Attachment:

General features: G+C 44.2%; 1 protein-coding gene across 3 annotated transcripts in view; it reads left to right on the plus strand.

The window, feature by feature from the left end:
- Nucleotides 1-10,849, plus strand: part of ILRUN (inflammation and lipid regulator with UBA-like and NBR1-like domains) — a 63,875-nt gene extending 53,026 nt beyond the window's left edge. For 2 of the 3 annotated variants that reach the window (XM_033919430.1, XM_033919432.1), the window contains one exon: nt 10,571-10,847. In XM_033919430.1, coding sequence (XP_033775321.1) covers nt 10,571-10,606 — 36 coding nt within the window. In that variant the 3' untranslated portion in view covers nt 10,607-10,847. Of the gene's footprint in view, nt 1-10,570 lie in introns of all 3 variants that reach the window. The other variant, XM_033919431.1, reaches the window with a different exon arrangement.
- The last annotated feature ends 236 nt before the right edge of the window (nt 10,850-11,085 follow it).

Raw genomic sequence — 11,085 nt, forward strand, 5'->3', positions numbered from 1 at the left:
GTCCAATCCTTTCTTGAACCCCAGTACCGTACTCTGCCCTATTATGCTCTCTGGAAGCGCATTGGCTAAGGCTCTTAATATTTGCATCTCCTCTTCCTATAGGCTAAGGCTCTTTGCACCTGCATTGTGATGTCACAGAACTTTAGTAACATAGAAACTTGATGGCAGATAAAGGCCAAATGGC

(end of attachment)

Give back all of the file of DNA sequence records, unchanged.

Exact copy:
General features: G+C 44.2%; 1 protein-coding gene across 3 annotated transcripts in view; it reads left to right on the plus strand.

The window, feature by feature from the left end:
- Nucleotides 1-10,849, plus strand: part of ILRUN (inflammation and lipid regulator with UBA-like and NBR1-like domains) — a 63,875-nt gene extending 53,026 nt beyond the window's left edge. For 2 of the 3 annotated variants that reach the window (XM_033919430.1, XM_033919432.1), the window contains one exon: nt 10,571-10,847. In XM_033919430.1, coding sequence (XP_033775321.1) covers nt 10,571-10,606 — 36 coding nt within the window. In that variant the 3' untranslated portion in view covers nt 10,607-10,847. Of the gene's footprint in view, nt 1-10,570 lie in introns of all 3 variants that reach the window. The other variant, XM_033919431.1, reaches the window with a different exon arrangement.
- The last annotated feature ends 236 nt before the right edge of the window (nt 10,850-11,085 follow it).

Raw genomic sequence — 11,085 nt, forward strand, 5'->3', positions numbered from 1 at the left:
GTCCAATCCTTTCTTGAACCCCAGTACCGTACTCTGCCCTATTATGCTCTCTGGAAGCGCATTGGCTAAGGCTCTTAATATTTGCATCTCCTCTTCCTATAGGCTAAGGCTCTTTGCACCTGCATTGTGATGTCACAGAACTTTAGTAACATAGAAACTTGATGGCAGATAAAGGCCAAATGGC